One other difficulty facing the developers of III-V MOSFETs is the selection of a suitable material for the gate dielectric. The chosen material must prevent high leakage currents and enable an acceptable density of traps at the dielectric-channel interface. Finding a high-k dielectric for III-V semiconductors has been very challenging, with materials tried-to-date tending to produce high interface trap densities that lead to high sub-threshold swings.

In addition to the challenges of maintaining performance with scaling, and finding a gate dielectric that can lead to a low sub-threshold swing, developers of III-V MOSFETs need to craft devices with a low tunnelling leakage current, because this ensures a low off-state leakage. With InGaAs this is particularly tough: the low bandgaps of InGaAs and InAs cause very high band-to-band-tunnelling (BTBT) leakage currents, and the low effective mass can be to blame for very large source-to-drain tunnelling (STD) leakage currents. In In(Ga)As MOSFETs, both of these leakage mechanisms are pronounced, and get more severe as the gate length shortens. The BTBT may increase, due to a hike in parasitic bipolar current gain, while STD leakage increases due to a shortening of the tunnel barrier.

Low-leakage III-V MOSFETs

Our team at the University of California, Santa Barbara, has been developing III-V MOSFETs for many years, and during that time we have refined the design of our devices (see Figure 2). The four architectures we have produced are different types of planar, ultra-thin-body transistors with either an InGaAs or InAs channel and a MOCVD-regrown, n+ source and drain.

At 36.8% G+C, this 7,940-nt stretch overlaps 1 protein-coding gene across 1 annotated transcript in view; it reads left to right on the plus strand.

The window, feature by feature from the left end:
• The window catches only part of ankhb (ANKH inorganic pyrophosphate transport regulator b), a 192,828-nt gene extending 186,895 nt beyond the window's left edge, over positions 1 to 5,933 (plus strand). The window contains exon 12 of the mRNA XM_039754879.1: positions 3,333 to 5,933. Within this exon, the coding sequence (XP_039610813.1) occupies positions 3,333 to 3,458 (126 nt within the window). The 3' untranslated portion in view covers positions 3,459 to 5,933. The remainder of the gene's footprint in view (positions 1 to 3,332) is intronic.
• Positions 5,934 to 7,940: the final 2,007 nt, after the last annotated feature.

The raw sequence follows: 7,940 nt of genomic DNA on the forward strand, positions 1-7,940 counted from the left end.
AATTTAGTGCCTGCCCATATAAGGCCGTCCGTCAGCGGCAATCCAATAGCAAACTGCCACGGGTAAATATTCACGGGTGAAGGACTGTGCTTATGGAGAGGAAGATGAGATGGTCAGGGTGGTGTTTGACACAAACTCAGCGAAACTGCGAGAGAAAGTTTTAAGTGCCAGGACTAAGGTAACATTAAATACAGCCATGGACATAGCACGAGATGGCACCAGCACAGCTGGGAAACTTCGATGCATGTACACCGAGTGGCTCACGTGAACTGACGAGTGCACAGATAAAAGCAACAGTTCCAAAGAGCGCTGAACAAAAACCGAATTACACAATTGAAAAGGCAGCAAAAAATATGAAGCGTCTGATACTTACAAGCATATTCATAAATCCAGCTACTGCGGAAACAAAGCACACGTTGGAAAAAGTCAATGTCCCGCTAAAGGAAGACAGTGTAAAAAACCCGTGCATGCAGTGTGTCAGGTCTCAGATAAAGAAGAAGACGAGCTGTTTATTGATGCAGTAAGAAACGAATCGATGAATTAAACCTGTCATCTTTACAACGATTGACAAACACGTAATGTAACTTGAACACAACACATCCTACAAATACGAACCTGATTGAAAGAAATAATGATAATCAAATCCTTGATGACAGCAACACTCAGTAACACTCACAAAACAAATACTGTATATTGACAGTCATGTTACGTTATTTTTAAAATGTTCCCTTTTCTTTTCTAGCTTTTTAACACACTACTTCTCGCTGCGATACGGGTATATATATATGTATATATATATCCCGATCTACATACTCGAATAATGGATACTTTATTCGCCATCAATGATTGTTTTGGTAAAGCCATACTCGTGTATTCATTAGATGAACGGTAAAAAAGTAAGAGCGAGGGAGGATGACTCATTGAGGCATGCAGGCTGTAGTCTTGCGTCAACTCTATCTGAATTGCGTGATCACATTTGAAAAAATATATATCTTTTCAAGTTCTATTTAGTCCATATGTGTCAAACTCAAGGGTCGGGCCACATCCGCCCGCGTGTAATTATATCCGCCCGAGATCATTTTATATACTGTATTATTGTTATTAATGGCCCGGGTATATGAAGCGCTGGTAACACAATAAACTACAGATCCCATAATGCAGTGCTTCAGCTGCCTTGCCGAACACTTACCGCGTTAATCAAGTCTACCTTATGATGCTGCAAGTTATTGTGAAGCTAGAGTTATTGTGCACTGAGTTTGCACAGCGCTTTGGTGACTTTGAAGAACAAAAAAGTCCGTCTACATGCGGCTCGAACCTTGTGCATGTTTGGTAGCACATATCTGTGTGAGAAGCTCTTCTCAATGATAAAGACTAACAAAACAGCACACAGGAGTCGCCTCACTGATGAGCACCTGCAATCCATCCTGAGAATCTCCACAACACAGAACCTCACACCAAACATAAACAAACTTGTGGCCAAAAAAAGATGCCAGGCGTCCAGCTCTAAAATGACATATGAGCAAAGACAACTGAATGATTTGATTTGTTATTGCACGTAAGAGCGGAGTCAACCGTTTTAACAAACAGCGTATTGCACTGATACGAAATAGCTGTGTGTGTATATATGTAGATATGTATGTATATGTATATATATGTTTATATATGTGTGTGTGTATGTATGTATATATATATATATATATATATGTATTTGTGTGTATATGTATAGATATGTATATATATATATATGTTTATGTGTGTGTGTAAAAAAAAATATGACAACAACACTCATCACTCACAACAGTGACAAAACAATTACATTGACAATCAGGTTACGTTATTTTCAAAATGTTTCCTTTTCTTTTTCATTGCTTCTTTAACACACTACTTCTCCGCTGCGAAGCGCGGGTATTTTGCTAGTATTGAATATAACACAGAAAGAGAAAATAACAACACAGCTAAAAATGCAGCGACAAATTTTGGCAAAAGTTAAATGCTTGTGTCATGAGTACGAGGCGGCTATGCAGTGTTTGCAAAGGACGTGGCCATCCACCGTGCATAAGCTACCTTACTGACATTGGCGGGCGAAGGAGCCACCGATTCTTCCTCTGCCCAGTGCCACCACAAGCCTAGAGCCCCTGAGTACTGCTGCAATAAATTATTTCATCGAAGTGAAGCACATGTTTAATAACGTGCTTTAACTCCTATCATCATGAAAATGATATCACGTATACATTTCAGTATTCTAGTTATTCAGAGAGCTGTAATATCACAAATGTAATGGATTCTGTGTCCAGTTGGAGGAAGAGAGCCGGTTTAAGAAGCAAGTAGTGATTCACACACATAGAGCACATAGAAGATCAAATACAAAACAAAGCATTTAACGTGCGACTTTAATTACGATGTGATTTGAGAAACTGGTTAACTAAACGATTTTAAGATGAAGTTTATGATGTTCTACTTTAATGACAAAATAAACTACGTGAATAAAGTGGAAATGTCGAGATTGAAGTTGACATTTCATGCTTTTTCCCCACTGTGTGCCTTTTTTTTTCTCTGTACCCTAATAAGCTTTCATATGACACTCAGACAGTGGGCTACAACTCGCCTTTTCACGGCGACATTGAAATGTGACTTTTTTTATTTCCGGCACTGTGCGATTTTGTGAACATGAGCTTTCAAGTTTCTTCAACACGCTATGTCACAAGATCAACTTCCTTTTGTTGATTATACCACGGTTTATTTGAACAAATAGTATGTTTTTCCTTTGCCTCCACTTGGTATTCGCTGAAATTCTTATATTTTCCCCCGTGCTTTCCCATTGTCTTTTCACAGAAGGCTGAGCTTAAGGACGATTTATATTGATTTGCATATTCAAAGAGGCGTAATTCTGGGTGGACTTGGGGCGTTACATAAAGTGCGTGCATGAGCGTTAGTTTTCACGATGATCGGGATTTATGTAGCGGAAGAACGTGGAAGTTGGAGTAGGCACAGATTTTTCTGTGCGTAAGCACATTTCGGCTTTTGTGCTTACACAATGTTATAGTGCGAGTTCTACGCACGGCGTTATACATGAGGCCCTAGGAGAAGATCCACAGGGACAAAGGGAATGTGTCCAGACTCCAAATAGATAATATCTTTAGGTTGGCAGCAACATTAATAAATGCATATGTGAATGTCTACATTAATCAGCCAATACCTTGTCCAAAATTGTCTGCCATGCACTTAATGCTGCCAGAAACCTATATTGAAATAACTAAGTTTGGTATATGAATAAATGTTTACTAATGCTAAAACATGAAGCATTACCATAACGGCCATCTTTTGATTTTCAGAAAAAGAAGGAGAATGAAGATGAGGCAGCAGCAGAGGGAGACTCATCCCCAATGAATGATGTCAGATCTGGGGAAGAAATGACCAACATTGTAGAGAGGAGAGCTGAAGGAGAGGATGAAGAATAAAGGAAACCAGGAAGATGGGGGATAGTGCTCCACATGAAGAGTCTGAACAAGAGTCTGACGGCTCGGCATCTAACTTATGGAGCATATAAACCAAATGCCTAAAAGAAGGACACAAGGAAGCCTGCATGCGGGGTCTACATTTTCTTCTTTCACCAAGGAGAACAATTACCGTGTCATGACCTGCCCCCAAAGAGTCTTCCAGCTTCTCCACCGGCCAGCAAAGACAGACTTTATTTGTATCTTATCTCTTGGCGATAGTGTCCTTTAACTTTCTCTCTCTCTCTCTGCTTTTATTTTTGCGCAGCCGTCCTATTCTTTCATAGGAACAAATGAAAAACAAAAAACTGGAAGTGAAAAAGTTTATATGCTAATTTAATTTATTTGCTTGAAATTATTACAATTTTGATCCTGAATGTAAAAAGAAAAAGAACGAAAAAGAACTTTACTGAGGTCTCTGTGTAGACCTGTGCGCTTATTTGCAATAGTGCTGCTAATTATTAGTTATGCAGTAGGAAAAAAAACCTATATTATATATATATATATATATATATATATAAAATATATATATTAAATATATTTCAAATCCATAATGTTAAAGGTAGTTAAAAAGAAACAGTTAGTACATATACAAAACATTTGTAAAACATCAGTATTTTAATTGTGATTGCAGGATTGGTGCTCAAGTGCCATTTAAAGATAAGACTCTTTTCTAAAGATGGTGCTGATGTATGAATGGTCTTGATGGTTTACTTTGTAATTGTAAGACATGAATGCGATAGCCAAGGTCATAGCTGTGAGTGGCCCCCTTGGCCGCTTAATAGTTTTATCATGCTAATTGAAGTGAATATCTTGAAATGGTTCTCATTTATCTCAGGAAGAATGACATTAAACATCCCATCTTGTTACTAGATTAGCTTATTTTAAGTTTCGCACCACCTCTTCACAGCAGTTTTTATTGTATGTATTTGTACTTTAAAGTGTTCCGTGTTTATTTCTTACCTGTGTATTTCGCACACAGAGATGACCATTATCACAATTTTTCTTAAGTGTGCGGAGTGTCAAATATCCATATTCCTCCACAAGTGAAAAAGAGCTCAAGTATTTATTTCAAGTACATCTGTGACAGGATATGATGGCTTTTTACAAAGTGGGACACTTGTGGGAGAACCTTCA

Device fabrication begins by MBE growth, patterning of a dummy gate, and a source and drain recess etch. Source and drain regions are added by MOCVD, before removing the dummy gate and adding a ZrO2 dielectric by atomic layer deposition. A nickel gate is defined by a lift-off technique, before the addition of source and drain contacts completes MOSFET fabrication.

To speed production, and hence development, our transistors are not self-aligned. This means that although we can fabricate gates as short as 10 nm, there are large overlaps between the gate electrode and the n+ source and drain. Note also that our source and drain Ohmic contacts are more than 1 μm from the gated channel. In comparison, production III-V MOSFETs would be markedly different, because they would have: self-aligned gate, source and drain electrodes; nearly vertical sidewalls for the n+ source and drain re-growths; and, to reduce capacitance, a low-permittivity dielectric spacer in the sidewalls between the gate and the n+ source and drain.

The first step to address when lowering the MOSFET off-state leakage is to trim the substrate leakage current (see Figure 2, and compare top left and top right). When this is addressed by vertical confinement of the carriers to the channel by its interface with the bottom barrier, the InGaAs MOSFET has more in common with a silicon planar SOI transistor than a bulk silicon MOSFET. Yet, if the barrier is InAlAs, there is not a sufficiently large obstacle to electron injection from the  n+ InAs or InGaAs source. This hampers device performance, as it can result in significant leakage currents between the source and drain through the bottom barrier. Substrate leakage can be suppressed by inserting AlAsSb barrier layers, which have a higher barrier energy. A simple alternative is moderate p-type doping of the substrate or barrier layers.